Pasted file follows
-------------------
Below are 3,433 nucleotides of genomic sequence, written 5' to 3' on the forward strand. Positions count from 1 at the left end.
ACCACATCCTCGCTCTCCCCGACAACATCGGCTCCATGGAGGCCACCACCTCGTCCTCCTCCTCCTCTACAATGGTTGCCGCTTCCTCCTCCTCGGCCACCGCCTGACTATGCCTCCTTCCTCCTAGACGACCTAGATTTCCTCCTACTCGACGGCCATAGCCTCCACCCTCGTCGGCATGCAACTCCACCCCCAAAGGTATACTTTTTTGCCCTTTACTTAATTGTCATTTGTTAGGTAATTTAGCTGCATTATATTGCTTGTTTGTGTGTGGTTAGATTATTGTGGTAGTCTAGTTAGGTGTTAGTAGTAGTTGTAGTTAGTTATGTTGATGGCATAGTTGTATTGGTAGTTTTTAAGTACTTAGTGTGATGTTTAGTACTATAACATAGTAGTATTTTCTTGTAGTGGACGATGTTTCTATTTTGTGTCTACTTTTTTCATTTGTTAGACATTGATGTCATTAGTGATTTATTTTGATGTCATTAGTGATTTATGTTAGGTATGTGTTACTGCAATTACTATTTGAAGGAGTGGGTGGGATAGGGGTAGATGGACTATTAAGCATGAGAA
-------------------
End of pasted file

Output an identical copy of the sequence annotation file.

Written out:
Below are 3,433 nucleotides of genomic sequence, written 5' to 3' on the forward strand. Positions count from 1 at the left end.
ACCACATCCTCGCTCTCCCCGACAACATCGGCTCCATGGAGGCCACCACCTCGTCCTCCTCCTCCTCTACAATGGTTGCCGCTTCCTCCTCCTCGGCCACCGCCTGACTATGCCTCCTTCCTCCTAGACGACCTAGATTTCCTCCTACTCGACGGCCATAGCCTCCACCCTCGTCGGCATGCAACTCCACCCCCAAAGGTATACTTTTTTGCCCTTTACTTAATTGTCATTTGTTAGGTAATTTAGCTGCATTATATTGCTTGTTTGTGTGTGGTTAGATTATTGTGGTAGTCTAGTTAGGTGTTAGTAGTAGTTGTAGTTAGTTATGTTGATGGCATAGTTGTATTGGTAGTTTTTAAGTACTTAGTGTGATGTTTAGTACTATAACATAGTAGTATTTTCTTGTAGTGGACGATGTTTCTATTTTGTGTCTACTTTTTTCATTTGTTAGACATTGATGTCATTAGTGATTTATTTTGATGTCATTAGTGATTTATGTTAGGTATGTGTTACTGCAATTACTATTTGAAGGAGTGGGTGGGATAGGGGTAGATGGACTATTAAGCATGAGAA